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J Fluency Disord. 2006;31(3):216-27. Epub 2006 Jul 11.

Effects of stuttering severity and therapy involvement on attitudes towards people who stutter.

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Department of Communication Disorders, Bowling Green State University, Bowling Green, OH 43403, USA.


The purpose of this study was to explore whether stuttering severity or therapy involvement had an effect on the attitudes that individuals who do not stutter reported towards people who stutter (PWS). Two hundred and sixty (260) university students participated in this study. Direct survey procedures consisting of a 25-item semantic differential scale were utilized. Comparisons of the effects of stuttering severity, level of therapy involvement, and the interaction of these variables were completed. Results suggested that both stuttering severity and therapy involvement had significant effects on participants' attitudes towards PWS. Findings of this study support past research studies that has found that individuals who stutter mildly are perceived more positively than those who are severe. Similarly, the data supported past research that has found that PWS that attend therapy are perceived more positively than those who do not attend therapy. Surprisingly, the interaction of these variables was not significant.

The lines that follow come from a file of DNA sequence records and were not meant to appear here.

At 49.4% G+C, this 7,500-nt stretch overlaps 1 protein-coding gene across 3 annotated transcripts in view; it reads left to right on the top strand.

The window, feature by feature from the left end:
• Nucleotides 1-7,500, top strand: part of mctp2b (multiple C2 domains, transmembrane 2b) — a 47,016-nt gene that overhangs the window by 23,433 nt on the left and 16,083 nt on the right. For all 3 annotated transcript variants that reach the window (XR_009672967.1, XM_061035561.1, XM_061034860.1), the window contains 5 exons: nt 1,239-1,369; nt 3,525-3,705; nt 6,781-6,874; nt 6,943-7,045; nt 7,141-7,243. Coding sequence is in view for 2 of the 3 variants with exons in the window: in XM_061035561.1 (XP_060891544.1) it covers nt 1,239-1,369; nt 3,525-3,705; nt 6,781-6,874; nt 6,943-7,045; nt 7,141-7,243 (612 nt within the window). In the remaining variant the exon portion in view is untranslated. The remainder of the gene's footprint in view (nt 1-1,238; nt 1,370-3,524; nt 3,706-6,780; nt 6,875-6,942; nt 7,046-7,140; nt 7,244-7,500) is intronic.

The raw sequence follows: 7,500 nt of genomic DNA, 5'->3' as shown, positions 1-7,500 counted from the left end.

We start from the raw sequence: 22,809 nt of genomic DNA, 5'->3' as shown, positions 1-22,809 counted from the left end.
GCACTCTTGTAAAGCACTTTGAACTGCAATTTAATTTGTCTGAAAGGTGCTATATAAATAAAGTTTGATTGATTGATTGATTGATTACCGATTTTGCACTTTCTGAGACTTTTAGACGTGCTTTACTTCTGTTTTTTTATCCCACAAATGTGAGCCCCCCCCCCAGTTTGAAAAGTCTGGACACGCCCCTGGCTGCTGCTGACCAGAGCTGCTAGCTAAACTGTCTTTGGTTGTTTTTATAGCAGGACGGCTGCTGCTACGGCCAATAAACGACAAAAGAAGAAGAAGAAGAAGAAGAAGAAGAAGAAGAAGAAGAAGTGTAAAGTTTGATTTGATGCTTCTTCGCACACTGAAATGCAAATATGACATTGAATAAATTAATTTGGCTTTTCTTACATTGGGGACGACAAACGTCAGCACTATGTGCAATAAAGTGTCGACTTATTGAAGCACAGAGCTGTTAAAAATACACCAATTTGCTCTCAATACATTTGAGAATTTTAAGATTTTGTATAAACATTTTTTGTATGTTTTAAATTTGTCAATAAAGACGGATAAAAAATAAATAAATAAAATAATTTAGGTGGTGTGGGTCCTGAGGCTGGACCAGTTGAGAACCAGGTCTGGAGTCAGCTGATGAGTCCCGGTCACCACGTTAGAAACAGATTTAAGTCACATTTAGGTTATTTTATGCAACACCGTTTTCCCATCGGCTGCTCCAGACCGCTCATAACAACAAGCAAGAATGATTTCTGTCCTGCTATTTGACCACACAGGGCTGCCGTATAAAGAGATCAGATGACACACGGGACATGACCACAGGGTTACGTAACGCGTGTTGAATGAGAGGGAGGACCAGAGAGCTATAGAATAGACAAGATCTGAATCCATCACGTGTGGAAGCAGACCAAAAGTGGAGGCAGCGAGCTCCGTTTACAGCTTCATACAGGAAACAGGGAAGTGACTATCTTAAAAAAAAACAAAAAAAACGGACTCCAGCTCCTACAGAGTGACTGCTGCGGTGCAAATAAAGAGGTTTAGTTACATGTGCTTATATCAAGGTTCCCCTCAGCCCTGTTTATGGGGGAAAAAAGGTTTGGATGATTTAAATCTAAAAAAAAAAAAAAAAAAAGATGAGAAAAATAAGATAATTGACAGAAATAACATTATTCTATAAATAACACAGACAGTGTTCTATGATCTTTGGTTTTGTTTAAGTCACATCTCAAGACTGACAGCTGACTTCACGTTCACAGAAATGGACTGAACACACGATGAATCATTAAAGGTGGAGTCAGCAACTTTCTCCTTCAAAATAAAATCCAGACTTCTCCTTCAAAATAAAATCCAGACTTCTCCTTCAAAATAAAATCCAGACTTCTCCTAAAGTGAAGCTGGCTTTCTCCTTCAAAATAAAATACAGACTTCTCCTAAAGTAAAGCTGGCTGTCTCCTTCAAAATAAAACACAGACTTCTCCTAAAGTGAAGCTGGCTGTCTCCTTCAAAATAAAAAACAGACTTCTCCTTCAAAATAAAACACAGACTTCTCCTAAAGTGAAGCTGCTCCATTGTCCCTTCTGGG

The reader will be able to: (1) explain the possible effects of listeners' attitudes toward stuttering on the lives of PWS; (2) discuss how different factors might alter listeners' attitudes towards stuttering; (3) delineate how stuttering severity and involvement in therapy might impact listeners' attitudes towards PWS.

[Indexed for MEDLINE]

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